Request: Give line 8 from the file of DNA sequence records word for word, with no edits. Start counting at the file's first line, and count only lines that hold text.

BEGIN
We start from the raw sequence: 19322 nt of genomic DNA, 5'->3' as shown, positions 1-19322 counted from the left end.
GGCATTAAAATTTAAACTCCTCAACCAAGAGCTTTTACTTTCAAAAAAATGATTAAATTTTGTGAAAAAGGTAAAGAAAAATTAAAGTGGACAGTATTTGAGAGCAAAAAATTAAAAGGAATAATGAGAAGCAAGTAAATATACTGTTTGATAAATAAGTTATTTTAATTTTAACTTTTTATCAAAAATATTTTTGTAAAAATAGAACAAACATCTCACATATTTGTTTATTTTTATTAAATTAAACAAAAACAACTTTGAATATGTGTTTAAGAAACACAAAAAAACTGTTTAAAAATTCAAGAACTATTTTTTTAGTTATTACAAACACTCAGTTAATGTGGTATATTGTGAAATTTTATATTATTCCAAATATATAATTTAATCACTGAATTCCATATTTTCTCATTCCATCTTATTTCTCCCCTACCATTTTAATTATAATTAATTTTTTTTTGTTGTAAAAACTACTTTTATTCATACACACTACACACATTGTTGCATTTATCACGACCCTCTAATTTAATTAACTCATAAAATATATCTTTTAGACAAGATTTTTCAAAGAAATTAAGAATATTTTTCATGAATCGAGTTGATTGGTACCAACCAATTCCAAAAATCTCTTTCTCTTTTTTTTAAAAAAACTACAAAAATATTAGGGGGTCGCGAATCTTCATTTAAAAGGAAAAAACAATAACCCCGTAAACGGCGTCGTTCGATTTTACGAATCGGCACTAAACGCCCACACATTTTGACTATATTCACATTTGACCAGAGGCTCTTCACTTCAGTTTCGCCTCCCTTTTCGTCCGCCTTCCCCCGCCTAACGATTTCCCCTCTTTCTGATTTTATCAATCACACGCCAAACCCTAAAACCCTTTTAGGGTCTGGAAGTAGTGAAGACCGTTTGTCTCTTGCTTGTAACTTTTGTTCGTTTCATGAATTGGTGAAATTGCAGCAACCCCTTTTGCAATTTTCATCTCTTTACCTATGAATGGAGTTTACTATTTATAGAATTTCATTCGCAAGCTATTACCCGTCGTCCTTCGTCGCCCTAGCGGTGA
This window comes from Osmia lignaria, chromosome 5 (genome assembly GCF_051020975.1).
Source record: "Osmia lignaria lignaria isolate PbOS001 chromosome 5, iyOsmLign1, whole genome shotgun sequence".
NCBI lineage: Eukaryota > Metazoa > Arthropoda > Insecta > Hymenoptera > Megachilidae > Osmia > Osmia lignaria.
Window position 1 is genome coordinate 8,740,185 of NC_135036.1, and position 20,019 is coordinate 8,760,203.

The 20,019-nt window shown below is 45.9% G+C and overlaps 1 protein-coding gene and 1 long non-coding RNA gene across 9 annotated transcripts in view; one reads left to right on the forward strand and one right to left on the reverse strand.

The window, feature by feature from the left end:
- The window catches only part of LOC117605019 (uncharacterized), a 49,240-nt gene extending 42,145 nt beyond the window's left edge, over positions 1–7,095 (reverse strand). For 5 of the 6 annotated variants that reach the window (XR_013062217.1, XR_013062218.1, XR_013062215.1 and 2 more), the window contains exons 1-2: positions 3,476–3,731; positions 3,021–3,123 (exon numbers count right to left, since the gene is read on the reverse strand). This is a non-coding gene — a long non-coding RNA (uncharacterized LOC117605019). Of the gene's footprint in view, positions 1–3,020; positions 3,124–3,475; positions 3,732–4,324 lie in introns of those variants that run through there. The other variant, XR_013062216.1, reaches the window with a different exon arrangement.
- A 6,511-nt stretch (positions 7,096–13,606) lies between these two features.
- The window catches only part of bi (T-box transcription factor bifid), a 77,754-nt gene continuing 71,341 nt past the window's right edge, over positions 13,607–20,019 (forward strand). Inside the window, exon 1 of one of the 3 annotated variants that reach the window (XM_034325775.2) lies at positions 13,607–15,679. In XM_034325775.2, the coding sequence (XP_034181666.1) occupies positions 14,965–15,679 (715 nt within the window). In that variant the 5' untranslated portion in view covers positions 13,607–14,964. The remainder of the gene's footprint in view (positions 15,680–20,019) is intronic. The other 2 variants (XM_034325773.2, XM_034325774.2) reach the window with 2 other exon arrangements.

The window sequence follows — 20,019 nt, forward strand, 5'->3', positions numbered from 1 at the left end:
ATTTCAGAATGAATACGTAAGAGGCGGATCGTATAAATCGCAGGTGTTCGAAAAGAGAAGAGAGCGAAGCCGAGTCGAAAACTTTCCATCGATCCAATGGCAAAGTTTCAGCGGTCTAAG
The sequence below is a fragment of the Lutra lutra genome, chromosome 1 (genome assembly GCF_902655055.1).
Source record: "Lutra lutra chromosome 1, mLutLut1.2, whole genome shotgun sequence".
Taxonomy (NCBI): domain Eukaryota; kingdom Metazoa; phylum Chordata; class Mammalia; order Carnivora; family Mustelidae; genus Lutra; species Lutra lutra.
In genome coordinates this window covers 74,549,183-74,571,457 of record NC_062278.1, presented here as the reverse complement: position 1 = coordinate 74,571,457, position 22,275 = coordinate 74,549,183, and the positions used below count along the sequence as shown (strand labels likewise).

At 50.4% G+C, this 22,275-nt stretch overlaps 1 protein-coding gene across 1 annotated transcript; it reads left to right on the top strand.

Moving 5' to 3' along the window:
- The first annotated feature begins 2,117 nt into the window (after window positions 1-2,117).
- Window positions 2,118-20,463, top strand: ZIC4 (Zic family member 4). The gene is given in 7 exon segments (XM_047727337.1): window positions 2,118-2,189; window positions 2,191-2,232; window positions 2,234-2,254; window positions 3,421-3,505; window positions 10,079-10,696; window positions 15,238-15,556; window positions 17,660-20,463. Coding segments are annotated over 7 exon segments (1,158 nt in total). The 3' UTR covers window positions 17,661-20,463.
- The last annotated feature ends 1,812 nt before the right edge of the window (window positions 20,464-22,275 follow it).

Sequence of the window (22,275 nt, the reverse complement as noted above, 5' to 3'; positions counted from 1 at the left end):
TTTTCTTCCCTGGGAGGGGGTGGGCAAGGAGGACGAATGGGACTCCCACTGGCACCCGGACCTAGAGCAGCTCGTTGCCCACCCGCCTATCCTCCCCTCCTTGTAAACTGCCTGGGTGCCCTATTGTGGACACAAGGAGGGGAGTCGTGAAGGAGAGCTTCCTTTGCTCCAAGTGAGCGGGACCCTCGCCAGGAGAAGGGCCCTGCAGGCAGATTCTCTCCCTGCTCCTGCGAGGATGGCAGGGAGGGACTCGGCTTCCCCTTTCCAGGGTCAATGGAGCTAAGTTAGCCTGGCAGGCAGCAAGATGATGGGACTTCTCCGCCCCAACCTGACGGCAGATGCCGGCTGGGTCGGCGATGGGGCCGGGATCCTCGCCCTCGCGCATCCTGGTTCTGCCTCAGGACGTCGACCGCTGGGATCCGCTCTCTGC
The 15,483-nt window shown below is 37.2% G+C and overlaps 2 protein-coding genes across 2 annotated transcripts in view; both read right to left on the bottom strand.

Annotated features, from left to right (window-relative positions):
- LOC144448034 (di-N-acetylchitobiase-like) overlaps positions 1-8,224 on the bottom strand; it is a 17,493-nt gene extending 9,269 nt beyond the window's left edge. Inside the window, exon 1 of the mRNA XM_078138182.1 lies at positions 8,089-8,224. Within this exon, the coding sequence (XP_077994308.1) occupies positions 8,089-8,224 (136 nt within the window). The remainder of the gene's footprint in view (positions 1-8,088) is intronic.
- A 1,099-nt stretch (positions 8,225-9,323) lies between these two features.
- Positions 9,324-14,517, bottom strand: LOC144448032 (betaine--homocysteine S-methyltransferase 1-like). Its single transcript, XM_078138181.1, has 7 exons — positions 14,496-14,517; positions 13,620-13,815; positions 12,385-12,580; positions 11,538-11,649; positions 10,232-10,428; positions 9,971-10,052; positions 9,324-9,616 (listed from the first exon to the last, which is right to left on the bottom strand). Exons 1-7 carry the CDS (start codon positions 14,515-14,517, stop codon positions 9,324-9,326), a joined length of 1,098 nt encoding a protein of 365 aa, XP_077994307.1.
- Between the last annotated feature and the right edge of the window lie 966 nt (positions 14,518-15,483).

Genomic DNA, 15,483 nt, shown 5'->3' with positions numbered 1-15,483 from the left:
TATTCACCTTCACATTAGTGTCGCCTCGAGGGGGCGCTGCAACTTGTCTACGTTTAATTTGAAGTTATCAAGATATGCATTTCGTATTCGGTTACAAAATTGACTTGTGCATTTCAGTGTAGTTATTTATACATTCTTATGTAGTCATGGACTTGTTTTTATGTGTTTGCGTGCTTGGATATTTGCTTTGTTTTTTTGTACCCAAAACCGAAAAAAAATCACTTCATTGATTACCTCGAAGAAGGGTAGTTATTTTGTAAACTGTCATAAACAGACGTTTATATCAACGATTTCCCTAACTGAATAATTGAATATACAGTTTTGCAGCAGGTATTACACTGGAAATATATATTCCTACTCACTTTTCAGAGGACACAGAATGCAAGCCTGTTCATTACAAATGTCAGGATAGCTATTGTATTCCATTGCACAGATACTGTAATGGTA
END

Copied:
The window, feature by feature from the left end: